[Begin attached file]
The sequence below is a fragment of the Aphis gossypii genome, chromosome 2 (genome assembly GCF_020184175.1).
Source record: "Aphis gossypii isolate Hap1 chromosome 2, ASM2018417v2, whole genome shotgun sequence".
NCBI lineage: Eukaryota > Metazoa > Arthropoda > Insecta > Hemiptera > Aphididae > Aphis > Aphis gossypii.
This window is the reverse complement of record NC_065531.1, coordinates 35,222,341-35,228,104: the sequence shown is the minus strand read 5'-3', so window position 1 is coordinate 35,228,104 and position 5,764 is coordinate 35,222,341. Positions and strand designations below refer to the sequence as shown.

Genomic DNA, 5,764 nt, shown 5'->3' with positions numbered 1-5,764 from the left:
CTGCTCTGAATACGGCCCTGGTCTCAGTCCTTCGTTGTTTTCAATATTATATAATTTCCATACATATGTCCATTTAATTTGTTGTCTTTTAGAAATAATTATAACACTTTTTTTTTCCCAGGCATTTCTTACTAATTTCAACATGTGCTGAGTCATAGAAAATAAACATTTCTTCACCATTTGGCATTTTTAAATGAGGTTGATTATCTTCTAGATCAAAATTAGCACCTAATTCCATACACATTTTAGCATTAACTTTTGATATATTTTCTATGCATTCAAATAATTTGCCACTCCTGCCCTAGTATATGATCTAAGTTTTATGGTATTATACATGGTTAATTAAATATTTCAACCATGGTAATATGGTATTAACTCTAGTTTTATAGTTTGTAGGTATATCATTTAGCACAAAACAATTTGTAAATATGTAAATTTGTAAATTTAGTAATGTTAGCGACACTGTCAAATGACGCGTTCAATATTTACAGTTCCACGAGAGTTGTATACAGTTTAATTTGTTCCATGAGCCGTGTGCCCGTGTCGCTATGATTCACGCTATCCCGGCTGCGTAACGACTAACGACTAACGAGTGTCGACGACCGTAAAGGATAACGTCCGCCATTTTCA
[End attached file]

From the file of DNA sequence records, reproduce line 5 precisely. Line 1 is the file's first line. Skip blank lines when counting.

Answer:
Genomic DNA, 5,764 nt, shown 5'->3' with positions numbered 1-5,764 from the left: